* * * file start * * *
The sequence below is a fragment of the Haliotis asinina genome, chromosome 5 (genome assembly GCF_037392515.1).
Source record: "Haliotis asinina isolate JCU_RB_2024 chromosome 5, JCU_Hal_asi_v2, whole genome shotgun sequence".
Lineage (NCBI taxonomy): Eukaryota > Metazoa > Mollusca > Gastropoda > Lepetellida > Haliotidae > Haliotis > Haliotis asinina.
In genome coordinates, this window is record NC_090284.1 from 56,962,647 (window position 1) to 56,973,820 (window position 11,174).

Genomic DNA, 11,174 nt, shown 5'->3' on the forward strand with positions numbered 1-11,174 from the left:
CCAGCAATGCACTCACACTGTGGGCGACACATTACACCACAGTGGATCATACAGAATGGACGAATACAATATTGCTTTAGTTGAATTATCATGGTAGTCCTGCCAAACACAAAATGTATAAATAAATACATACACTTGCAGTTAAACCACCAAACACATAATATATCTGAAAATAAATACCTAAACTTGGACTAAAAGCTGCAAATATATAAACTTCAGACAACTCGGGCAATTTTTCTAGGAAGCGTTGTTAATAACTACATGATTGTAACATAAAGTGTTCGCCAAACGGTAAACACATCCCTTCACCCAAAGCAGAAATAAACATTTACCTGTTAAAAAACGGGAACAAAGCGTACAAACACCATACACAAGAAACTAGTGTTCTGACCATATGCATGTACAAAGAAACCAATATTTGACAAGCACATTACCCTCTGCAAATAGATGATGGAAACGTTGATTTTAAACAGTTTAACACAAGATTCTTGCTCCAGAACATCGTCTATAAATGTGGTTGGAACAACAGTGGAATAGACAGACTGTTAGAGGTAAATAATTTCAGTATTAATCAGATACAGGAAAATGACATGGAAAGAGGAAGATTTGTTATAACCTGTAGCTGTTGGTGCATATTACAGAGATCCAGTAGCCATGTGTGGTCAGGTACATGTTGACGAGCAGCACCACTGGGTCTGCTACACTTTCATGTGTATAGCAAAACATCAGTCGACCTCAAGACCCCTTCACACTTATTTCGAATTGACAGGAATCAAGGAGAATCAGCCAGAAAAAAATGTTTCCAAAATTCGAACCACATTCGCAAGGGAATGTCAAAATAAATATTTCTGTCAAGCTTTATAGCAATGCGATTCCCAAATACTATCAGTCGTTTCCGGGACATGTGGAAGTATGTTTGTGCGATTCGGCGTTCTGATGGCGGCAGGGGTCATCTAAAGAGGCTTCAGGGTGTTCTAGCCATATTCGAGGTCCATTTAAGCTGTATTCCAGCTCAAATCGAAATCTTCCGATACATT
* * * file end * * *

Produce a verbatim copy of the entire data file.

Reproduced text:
The sequence below is a fragment of the Haliotis asinina genome, chromosome 5 (genome assembly GCF_037392515.1).
Source record: "Haliotis asinina isolate JCU_RB_2024 chromosome 5, JCU_Hal_asi_v2, whole genome shotgun sequence".
Lineage (NCBI taxonomy): Eukaryota > Metazoa > Mollusca > Gastropoda > Lepetellida > Haliotidae > Haliotis > Haliotis asinina.
In genome coordinates, this window is record NC_090284.1 from 56,962,647 (window position 1) to 56,973,820 (window position 11,174).

Genomic DNA, 11,174 nt, shown 5'->3' on the forward strand with positions numbered 1-11,174 from the left:
CCAGCAATGCACTCACACTGTGGGCGACACATTACACCACAGTGGATCATACAGAATGGACGAATACAATATTGCTTTAGTTGAATTATCATGGTAGTCCTGCCAAACACAAAATGTATAAATAAATACATACACTTGCAGTTAAACCACCAAACACATAATATATCTGAAAATAAATACCTAAACTTGGACTAAAAGCTGCAAATATATAAACTTCAGACAACTCGGGCAATTTTTCTAGGAAGCGTTGTTAATAACTACATGATTGTAACATAAAGTGTTCGCCAAACGGTAAACACATCCCTTCACCCAAAGCAGAAATAAACATTTACCTGTTAAAAAACGGGAACAAAGCGTACAAACACCATACACAAGAAACTAGTGTTCTGACCATATGCATGTACAAAGAAACCAATATTTGACAAGCACATTACCCTCTGCAAATAGATGATGGAAACGTTGATTTTAAACAGTTTAACACAAGATTCTTGCTCCAGAACATCGTCTATAAATGTGGTTGGAACAACAGTGGAATAGACAGACTGTTAGAGGTAAATAATTTCAGTATTAATCAGATACAGGAAAATGACATGGAAAGAGGAAGATTTGTTATAACCTGTAGCTGTTGGTGCATATTACAGAGATCCAGTAGCCATGTGTGGTCAGGTACATGTTGACGAGCAGCACCACTGGGTCTGCTACACTTTCATGTGTATAGCAAAACATCAGTCGACCTCAAGACCCCTTCACACTTATTTCGAATTGACAGGAATCAAGGAGAATCAGCCAGAAAAAAATGTTTCCAAAATTCGAACCACATTCGCAAGGGAATGTCAAAATAAATATTTCTGTCAAGCTTTATAGCAATGCGATTCCCAAATACTATCAGTCGTTTCCGGGACATGTGGAAGTATGTTTGTGCGATTCGGCGTTCTGATGGCGGCAGGGGTCATCTAAAGAGGCTTCAGGGTGTTCTAGCCATATTCGAGGTCCATTTAAGCTGTATTCCAGCTCAAATCGAAATCTTCCGATACATT